A judge ruled Thursday that a woman can pursue most of her allegations against the yoga school owned by Bikram Choudhury, who she claims raped her in 2010 during a $13,000 nine-week teacher training program at the yoga guru’s studio in San Diego.
Finalizing his tentative ruling issued Tuesday, Los Angeles Superior Court Judge Rolf M. Treu said the plaintiff can move forward with all of her allegations against Choudhury’s Yoga College of India in an amended lawsuit, with the exception of her gender violence cause of action.
Attorneys for the college maintained that as an entity, a school cannot commit gender violence, but the plaintiff’s lawyers claimed the school was the “alter ego” of Choudhury and therefore equally responsible.
In a 3 1/2-page tentative ruling, Treu agreed with lawyers for the college and also granted the college’s motion to strike the “alter ego” theory of liability.
“Yoga College cannot be said to have personally committed any act of gender violence,” Treu wrote.
Treu’s ruling also allows the plaintiff to pursue her theory of vicarious liability against the school. Vicarious liability refers to a situation where an employer can be liable for the acts or omissions of its employees, provided it can be shown that they took place in the course of their employment.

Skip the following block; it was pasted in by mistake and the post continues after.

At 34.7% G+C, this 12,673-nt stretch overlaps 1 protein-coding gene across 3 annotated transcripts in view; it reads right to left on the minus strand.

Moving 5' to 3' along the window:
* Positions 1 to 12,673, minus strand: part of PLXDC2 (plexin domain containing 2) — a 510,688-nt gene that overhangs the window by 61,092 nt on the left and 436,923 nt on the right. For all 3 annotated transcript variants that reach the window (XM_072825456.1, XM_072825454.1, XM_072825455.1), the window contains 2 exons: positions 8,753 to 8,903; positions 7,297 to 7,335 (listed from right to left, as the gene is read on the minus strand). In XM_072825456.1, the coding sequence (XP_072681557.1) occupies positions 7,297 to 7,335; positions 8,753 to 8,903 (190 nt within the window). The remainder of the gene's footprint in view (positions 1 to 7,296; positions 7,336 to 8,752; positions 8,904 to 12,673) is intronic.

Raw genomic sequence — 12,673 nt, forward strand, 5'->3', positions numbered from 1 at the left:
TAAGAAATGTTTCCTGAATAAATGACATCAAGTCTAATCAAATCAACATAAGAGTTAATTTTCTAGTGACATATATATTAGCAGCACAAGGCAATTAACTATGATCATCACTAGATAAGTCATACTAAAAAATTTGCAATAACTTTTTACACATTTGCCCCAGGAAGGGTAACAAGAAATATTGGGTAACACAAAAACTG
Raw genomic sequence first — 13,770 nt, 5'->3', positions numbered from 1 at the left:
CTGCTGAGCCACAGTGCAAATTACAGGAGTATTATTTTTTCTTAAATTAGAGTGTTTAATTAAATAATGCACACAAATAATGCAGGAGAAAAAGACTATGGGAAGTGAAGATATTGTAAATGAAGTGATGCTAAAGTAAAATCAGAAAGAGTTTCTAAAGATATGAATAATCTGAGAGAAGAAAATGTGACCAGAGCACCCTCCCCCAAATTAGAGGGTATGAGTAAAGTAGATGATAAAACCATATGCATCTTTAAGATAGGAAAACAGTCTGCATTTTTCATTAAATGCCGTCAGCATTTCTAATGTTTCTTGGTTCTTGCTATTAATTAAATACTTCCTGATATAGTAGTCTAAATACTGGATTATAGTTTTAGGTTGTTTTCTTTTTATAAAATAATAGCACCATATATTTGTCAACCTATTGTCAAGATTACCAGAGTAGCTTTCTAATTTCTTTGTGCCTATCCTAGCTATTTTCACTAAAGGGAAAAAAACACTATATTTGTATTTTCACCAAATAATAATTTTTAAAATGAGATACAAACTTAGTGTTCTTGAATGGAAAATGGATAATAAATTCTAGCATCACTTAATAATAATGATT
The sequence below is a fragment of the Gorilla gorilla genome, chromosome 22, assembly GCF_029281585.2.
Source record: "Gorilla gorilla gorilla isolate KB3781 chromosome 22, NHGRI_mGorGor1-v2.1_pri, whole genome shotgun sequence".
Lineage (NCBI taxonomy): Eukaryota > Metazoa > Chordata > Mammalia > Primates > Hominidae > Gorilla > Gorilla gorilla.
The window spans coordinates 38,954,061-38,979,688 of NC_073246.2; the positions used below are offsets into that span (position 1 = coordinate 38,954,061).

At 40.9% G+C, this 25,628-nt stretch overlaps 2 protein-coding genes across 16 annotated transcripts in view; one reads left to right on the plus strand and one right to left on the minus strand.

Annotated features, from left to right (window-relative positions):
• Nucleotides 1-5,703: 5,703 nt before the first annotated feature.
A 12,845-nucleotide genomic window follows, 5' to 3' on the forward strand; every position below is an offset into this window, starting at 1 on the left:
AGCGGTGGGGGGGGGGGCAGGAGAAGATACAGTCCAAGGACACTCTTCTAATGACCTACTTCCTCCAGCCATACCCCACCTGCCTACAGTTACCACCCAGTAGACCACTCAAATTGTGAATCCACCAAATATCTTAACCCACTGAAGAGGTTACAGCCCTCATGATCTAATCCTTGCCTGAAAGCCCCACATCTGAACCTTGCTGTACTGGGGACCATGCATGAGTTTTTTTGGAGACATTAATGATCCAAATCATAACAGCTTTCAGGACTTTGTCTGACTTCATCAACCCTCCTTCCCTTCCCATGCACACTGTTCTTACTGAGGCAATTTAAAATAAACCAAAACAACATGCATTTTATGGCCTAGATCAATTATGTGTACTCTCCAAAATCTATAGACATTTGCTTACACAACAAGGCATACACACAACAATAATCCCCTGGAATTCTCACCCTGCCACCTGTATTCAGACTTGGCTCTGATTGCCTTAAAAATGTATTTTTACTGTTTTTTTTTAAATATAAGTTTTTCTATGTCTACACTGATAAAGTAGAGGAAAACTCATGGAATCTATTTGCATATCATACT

“Here, plaintiff alleges that she was in a professional relationship … with plaintiff being assigned the ‘gift’ of special individualized attention from Choudhury which gradually turned into unwanted personal interactions of a sexual nature,” Treu wrote.
Attorneys for both sides agreed to Treu’s tentative ruling, eliminating the need for arguments.
The plaintiff is identified in the complaint as Jane Doe No. 2. The Colorado woman filed her lawsuit in May 2013 and also names Choudhury as an individual defendant.
She says she reported the alleged assault shortly after it occurred in a room at Choudhury’s studio on Nov. 18, 2010, but San Diego authorities told her they could not move forward with a case without any witnesses, said her lawyer, Mary Hagebols.
The suit alleges Choudhury induced young women like the plaintiff to enroll in teacher training classes to become yoga instructors only so he could “sexually assault and/or rape them.”
During weeks of grueling training, Choudhury called the plaintiff as “a piece of gold in a roomful of brass,” the suit alleges.
Choudhury’s sexual advances were rebuffed by the plaintiff, but she was raped after she became too exhausted from the schedule to resist him, the suit alleges.
Choudhury’s students must abstain from sex, are taught that his techniques can cure cancer and other diseases and told that Choudhury is akin to a god, the complaint alleges.
The plaintiff alleges the schedule to which she was subjected was designed to “break down her body, will and spirit” and brainwash her, and that Choudhury’s students are directed to show “unquestioning obedience.”
Choudhury’s teaches a form of Hatha Yoga in which the temperature during training is set higher than 100 degrees.
—City News Service
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